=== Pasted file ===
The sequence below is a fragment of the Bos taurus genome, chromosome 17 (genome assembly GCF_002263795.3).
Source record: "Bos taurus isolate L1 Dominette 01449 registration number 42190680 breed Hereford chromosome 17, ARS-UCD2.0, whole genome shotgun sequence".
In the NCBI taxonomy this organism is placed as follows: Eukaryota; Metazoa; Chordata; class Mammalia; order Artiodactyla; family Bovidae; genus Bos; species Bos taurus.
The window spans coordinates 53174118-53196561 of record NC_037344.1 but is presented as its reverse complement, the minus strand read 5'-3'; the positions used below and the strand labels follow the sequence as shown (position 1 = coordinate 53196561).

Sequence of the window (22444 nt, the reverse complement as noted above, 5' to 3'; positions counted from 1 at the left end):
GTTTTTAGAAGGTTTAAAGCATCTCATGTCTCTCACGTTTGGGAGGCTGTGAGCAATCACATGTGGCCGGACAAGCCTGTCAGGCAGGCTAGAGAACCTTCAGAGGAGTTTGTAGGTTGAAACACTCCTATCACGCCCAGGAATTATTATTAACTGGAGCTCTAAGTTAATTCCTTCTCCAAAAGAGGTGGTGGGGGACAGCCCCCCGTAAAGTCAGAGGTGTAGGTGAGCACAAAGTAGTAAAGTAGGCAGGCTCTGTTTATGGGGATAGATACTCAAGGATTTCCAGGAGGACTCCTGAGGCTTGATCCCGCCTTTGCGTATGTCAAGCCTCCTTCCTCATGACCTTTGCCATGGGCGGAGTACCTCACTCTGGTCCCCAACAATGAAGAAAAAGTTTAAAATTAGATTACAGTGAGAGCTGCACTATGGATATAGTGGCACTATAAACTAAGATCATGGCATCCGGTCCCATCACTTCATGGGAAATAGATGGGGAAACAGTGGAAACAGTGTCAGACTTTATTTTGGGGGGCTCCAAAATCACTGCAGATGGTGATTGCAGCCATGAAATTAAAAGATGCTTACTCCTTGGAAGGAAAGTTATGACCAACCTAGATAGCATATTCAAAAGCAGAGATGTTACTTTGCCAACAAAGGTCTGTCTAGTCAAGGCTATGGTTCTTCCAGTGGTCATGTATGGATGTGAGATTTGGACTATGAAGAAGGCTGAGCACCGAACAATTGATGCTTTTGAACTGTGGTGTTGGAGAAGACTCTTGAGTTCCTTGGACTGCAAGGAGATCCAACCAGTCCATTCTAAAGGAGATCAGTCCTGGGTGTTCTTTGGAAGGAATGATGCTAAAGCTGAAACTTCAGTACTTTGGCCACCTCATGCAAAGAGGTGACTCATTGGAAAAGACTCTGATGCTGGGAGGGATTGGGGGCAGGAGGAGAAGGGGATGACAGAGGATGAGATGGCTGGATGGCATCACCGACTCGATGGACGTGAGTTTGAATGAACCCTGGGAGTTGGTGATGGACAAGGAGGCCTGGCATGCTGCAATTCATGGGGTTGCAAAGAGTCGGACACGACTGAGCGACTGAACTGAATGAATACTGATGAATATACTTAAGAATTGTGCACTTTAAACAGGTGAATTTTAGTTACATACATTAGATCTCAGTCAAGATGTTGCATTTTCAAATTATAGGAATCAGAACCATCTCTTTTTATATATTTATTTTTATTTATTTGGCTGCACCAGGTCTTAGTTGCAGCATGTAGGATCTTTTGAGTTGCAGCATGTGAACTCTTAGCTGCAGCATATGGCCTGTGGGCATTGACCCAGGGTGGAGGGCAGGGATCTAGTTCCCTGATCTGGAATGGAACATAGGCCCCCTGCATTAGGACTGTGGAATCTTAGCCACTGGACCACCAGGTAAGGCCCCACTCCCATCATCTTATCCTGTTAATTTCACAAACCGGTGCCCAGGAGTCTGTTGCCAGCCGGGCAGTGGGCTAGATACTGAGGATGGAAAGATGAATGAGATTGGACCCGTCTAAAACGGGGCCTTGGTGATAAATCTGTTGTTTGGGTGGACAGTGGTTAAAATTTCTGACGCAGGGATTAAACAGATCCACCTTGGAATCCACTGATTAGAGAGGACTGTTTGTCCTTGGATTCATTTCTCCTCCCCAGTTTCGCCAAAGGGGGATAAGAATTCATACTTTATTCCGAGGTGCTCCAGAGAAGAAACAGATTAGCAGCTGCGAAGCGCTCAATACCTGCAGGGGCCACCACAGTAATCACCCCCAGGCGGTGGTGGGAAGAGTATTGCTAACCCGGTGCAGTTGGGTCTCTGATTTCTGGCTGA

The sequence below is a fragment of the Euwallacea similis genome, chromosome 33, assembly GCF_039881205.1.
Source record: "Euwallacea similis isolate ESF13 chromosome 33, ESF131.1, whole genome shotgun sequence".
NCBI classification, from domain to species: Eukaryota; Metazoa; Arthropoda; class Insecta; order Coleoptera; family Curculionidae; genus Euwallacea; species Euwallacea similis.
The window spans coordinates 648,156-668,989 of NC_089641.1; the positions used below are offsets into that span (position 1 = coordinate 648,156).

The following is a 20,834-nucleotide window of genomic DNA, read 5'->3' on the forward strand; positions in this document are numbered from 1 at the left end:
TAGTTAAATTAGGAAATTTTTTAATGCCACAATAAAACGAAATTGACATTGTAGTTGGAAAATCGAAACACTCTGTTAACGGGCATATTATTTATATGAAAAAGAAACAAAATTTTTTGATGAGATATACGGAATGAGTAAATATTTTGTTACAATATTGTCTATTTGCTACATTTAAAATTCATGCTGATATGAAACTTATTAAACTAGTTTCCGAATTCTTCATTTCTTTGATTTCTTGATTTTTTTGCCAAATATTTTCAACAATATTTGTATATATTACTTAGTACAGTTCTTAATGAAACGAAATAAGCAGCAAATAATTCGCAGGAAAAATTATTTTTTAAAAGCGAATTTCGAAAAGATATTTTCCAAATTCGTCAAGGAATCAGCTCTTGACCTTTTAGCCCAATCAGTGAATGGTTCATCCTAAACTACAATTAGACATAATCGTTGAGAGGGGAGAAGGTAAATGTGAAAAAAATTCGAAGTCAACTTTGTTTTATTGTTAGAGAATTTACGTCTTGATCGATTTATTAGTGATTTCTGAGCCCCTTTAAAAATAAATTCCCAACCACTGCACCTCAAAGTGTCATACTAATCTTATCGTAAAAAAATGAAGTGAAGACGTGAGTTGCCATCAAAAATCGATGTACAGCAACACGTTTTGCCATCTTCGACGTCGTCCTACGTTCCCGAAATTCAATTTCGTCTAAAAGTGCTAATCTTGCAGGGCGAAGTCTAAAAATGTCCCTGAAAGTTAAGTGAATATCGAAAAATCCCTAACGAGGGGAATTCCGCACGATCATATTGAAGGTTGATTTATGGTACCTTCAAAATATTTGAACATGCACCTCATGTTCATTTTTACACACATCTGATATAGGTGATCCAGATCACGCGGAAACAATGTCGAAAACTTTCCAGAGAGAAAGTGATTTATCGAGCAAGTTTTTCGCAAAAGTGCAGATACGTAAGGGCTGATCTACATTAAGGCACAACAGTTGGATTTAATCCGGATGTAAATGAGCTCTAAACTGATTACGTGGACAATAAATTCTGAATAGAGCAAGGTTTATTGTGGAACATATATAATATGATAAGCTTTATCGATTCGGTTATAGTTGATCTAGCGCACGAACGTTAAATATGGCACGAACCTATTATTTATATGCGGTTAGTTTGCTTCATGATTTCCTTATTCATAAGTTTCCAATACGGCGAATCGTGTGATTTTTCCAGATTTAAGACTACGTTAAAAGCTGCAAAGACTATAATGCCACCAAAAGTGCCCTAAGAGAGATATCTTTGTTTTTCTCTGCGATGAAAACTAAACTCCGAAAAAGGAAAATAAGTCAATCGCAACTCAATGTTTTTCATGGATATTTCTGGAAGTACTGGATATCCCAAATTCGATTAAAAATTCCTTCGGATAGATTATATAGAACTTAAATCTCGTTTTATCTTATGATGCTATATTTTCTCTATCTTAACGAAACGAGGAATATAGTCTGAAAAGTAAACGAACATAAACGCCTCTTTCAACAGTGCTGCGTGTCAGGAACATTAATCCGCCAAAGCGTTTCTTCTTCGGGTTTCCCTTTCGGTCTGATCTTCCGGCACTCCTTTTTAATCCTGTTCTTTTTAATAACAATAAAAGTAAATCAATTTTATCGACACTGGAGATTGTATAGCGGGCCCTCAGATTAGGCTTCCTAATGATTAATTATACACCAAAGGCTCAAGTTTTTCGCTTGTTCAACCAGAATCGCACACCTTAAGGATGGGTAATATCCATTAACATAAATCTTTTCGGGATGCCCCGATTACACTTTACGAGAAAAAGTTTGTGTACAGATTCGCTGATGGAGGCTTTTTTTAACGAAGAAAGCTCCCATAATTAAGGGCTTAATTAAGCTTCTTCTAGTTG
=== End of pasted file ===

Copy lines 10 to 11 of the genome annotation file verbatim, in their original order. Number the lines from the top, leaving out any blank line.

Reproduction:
The window spans coordinates 648,156-668,989 of NC_089641.1; the positions used below are offsets into that span (position 1 = coordinate 648,156).

The following is a 20,834-nucleotide window of genomic DNA, read 5'->3' on the forward strand; positions in this document are numbered from 1 at the left end: